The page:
7. Provide regular feedback. Managers should be in touch with their staff regularly, if not daily. Time and again research confirms that we work better when we feel connected at work. We need to know that someone is noticing what they are doing. Regular positive feedback is essential and if you talk often enough, then it is also easier to address negative behaviour when it occurs. The sooner an employee learns what they need to do, or need to stop doing, the sooner they can excel.
8. Address issues. Nothing gets resolved by sweeping it under the carpet. Staff issues are the notorious for this. The rotten apple does ruin the whole case. If you ignore a poor performance or someone who has a bad attitude gets away with it, it affects the culture. Pretty soon everyone else’s performance to slide too. If your staff do not enjoy working for your organisation, they will find it hard to convince customers to buy from you. Don’t take the risk of your dirty laundry being shown to potential customers.
9. Develop your managers. Good managers are pivotal to the success of an organisation. Most of the points discussed so far would be superfluous if you have good managers, because these items will already have been addressed. As well as the quality of the managers, consider how the organisation structures support managers.
10. Customer experience. Customer feedback is a free source of ideas for improvements. You may also wish to conduct your own mystery shopper research just to see what it is like for your customers. Think about ways that your organisation can add value to the customer and genuinely stay in touch. A year after getting my first pair of glasses I received a birthday present for my glasses, a new cleaning cloth; quite a novel approach, but also practical. At the same time they have protected themselves from me trying another optometrist.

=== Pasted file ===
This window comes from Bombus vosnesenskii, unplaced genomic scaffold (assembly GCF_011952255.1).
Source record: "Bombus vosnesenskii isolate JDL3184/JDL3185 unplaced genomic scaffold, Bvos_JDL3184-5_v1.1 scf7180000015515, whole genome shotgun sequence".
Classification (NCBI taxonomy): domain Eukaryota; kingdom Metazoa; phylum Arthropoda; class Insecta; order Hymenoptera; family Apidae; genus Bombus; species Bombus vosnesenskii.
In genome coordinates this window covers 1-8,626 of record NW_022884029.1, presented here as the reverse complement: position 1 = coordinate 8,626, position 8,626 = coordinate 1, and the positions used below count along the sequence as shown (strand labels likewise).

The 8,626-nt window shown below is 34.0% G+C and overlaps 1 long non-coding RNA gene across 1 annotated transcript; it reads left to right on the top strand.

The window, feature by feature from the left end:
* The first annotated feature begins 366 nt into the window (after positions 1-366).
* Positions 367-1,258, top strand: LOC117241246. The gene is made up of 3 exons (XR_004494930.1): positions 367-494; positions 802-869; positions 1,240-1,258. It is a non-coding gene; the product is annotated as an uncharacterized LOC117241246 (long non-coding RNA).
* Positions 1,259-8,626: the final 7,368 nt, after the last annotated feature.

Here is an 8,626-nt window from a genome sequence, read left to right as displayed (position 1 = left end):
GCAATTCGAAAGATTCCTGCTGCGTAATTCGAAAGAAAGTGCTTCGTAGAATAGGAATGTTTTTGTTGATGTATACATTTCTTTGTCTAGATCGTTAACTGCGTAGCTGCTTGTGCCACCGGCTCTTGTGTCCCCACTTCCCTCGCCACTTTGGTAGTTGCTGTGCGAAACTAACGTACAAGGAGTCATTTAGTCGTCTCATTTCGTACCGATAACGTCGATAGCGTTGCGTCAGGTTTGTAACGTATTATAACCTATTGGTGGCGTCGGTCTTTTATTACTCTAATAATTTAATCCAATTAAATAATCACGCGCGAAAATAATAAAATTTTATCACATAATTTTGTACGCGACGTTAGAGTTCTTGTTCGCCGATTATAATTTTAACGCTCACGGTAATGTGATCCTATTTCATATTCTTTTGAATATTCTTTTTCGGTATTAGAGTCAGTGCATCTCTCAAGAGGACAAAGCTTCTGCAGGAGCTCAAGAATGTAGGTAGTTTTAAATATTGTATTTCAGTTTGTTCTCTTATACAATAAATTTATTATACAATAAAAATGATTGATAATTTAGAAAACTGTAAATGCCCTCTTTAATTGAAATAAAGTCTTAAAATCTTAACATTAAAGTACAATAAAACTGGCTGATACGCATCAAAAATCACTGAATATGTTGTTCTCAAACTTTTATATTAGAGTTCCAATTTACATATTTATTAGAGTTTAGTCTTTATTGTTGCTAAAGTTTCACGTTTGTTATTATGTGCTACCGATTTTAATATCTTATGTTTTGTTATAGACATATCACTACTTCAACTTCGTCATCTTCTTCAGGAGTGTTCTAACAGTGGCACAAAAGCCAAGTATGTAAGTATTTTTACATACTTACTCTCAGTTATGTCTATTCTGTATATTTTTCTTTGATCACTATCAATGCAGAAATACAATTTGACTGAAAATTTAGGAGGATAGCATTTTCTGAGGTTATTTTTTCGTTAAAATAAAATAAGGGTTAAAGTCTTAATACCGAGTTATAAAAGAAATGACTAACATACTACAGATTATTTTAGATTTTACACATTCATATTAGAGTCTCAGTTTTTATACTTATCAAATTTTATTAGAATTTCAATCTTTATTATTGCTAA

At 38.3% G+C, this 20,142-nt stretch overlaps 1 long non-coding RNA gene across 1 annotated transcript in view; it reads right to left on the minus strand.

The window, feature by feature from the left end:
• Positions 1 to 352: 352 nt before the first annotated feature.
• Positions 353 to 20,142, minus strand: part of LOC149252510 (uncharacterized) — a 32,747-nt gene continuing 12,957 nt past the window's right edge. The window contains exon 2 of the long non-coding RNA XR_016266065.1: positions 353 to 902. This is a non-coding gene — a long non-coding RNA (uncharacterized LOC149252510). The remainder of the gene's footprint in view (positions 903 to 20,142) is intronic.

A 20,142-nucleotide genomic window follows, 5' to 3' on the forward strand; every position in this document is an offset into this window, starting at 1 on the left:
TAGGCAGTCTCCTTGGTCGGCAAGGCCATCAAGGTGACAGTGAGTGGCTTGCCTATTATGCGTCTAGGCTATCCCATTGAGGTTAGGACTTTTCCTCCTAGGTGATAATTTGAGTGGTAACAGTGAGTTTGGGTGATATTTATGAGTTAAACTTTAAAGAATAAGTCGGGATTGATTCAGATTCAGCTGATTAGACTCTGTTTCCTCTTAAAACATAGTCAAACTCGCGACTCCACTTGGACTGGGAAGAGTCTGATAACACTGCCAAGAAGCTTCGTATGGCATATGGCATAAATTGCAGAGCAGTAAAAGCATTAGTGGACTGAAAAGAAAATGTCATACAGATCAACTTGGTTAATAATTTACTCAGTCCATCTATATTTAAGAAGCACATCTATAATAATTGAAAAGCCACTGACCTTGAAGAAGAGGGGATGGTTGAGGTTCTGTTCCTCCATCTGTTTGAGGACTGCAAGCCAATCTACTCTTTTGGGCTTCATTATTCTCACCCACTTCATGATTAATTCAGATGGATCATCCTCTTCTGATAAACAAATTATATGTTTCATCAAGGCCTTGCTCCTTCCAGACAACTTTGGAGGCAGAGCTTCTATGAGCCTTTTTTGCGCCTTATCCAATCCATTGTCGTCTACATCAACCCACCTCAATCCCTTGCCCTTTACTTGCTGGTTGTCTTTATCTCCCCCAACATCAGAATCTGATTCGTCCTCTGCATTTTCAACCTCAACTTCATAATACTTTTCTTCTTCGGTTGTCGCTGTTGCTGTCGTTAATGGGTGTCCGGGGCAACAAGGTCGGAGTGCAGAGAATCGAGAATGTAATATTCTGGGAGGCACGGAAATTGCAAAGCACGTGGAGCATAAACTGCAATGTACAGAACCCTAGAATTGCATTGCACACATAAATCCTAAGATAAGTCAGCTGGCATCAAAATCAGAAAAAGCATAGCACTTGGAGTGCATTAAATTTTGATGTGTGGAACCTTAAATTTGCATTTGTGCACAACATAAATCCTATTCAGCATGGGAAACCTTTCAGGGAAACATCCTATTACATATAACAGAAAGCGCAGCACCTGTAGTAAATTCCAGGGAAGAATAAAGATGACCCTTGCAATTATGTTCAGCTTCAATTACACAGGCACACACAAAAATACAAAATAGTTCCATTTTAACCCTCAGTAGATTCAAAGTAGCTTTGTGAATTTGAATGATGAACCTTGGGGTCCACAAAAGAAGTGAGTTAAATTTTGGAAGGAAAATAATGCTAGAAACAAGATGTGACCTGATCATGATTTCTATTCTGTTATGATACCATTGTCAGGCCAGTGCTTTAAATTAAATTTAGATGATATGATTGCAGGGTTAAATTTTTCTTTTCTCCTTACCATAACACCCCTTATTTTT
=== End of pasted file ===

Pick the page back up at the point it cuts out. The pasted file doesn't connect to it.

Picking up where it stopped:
11. Equip all your staff to be sales people. Everyone in your organisation should be trained to answer “Where do you work? What do you do? And what does the organisation do?” Your staff are in the best position to recommend your business. I wonder what they would say. Are they able to determine if the enquirer is an ideal prospect? Consider conducting our Sell More Than Ever Before program in-house.
12. Reward your staff appropriately. This is not just about paying staff what they deserve. It could be letting them attend professional development as a reward for a project handled well. Sales people in particular achieve much greater sales results with the right incentives. But it is also about the basics of recognising people’s contribution. A simple “pat on the back” can go a long way to motivating staff to keep giving more. Dan Pink’s research says that Autonomy, Master and Making a Contribution are strong motivators.
Research by Gallup 2009 as detailed by Wagner, R., and Harter, J.K., (2009) “12: The Elements of Great Managers”